It may depend on your definition of star player, but before the curtain was dropped on the NHL trade season, several high-end players moved to new teams. Some cost a heck of a lot more than others, but each was acquired by a team looking to fortify its roster for what those teams hope lead to a lengthy run into the postseason.
Trading for stars can be a tricky thing, especially when they're more than likely rentals. It obviously doesn't guarantee the Stanley Cup. Nothing does. But the one thing you can almost always say when a team trades for a star player is that they got better on paper.
It's hard to predict how players will do in new surroundings and with unfamiliar teammates, but with the skill level and experience of those moved, expectations should remain high.
At least five teams acquired what most would consider a big-name addition at the trading deadline and made good rosters better. With the exception of the New York Rangers, who landed Martin St. Louis, all of the marquee players acquired are on expiring contracts. Perhaps most of them won't be returning to where they were dealt, so there's a lot riding on this last stretch of the regular season and the postseason.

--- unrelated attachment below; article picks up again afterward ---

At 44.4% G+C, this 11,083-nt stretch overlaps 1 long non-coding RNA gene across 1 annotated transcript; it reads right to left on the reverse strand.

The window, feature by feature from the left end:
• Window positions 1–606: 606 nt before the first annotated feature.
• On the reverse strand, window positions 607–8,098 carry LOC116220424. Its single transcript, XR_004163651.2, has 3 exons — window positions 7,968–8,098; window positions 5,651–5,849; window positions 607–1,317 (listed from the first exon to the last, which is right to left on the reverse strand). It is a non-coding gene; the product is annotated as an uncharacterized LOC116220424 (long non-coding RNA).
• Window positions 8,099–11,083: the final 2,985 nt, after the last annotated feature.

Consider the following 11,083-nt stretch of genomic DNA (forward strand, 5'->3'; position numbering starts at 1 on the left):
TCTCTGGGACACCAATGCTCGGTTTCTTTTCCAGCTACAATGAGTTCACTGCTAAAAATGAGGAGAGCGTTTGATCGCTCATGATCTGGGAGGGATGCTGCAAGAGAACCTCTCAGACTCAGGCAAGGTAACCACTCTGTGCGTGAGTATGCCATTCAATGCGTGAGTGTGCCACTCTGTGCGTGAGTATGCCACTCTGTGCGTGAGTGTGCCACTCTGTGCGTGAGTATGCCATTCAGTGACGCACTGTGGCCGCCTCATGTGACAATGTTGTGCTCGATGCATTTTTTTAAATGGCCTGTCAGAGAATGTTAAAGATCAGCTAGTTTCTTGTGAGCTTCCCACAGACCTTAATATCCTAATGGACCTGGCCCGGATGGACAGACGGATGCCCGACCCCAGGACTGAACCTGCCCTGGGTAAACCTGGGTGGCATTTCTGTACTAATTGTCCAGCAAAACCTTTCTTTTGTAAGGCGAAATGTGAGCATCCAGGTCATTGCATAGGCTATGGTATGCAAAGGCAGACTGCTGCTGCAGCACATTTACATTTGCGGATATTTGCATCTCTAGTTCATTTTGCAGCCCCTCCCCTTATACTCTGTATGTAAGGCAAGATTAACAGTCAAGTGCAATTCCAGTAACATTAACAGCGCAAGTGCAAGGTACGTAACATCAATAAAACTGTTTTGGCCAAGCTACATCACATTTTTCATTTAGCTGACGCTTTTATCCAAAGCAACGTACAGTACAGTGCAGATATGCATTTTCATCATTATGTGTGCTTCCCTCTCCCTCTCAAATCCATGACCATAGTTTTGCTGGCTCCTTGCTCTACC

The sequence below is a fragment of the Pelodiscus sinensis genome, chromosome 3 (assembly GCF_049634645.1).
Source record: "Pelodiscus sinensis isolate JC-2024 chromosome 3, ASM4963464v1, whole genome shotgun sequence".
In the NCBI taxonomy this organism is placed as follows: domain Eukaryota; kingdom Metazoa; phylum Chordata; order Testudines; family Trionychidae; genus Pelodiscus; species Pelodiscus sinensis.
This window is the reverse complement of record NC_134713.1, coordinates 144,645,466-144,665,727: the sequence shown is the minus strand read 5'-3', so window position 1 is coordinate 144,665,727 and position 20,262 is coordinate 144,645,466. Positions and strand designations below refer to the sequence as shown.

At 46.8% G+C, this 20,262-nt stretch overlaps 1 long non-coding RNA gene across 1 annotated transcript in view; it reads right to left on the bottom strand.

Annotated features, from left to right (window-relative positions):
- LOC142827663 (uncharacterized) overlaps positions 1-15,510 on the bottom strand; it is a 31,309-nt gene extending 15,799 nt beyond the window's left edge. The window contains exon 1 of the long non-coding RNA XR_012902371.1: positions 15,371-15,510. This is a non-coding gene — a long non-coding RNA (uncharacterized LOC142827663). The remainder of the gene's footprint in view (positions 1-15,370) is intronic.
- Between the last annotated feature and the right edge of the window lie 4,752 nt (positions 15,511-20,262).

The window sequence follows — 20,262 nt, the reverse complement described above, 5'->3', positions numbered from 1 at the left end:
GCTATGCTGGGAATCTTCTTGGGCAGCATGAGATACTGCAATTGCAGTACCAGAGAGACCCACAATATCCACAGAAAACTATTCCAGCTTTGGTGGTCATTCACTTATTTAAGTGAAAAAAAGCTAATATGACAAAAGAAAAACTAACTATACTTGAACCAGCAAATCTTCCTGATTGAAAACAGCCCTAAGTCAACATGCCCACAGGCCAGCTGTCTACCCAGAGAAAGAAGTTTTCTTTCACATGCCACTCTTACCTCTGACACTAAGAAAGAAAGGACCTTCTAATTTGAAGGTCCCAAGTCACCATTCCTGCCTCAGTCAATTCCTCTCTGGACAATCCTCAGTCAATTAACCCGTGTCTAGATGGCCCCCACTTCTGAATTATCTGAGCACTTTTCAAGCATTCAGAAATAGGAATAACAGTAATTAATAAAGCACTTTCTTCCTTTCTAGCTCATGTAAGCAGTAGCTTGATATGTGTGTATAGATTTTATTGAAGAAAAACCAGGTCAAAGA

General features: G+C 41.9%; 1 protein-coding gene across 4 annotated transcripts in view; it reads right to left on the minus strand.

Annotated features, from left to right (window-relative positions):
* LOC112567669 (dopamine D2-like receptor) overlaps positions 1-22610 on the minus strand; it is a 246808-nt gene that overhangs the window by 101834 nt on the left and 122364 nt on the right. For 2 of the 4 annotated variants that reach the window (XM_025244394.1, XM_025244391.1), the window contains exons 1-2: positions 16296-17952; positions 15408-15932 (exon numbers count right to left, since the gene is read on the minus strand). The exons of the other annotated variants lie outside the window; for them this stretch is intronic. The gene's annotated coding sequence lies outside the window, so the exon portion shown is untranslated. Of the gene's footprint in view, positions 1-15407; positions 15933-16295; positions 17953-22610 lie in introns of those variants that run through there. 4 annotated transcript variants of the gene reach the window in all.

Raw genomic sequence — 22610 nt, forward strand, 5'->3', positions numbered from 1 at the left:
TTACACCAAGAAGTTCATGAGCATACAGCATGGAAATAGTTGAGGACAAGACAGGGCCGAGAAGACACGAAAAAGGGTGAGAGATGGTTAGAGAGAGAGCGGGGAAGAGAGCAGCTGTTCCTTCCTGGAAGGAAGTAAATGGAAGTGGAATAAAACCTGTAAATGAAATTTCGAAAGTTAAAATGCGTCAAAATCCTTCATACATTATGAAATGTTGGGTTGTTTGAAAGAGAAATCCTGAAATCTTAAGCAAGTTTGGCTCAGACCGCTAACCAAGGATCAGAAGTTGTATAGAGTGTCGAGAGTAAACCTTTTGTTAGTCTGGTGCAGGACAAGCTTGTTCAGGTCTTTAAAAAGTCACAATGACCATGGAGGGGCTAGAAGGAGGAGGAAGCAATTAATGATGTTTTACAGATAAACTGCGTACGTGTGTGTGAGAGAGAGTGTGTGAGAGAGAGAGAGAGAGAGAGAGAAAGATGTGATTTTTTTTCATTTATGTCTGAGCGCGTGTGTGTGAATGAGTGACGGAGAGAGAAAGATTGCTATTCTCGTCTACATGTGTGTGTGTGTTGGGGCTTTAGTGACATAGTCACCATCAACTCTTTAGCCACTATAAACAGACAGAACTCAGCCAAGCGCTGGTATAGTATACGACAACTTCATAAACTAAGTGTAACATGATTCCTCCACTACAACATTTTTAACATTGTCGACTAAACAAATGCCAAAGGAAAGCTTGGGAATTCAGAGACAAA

Here's a look at which teams should most benefit from star additions.
The Blues made the biggest splash and paid the most for their star acquisition in getting Miller. The question is how much of an upgrade Miller is compared to Jaroslav Halak, who was shipped to Buffalo in the Miller deal and subsequently traded to the Washington Capitals. On the surface it's not much, but the way Miller has played this year, it's not hard to understand why the Blues pulled the trigger.
General manager Doug Armstrong mentioned that even if Miller was a six percent improvement, it can mean a huge difference and he's right. Miller could be even more of an improvement than that, however. Though Halak's even-strength save percentage was better than Miller's, the Blues' new netminder has seen a lot more rubber -- 400 more shots worth. And you better believe those 400-plus more shots included a lot of high-quality chances.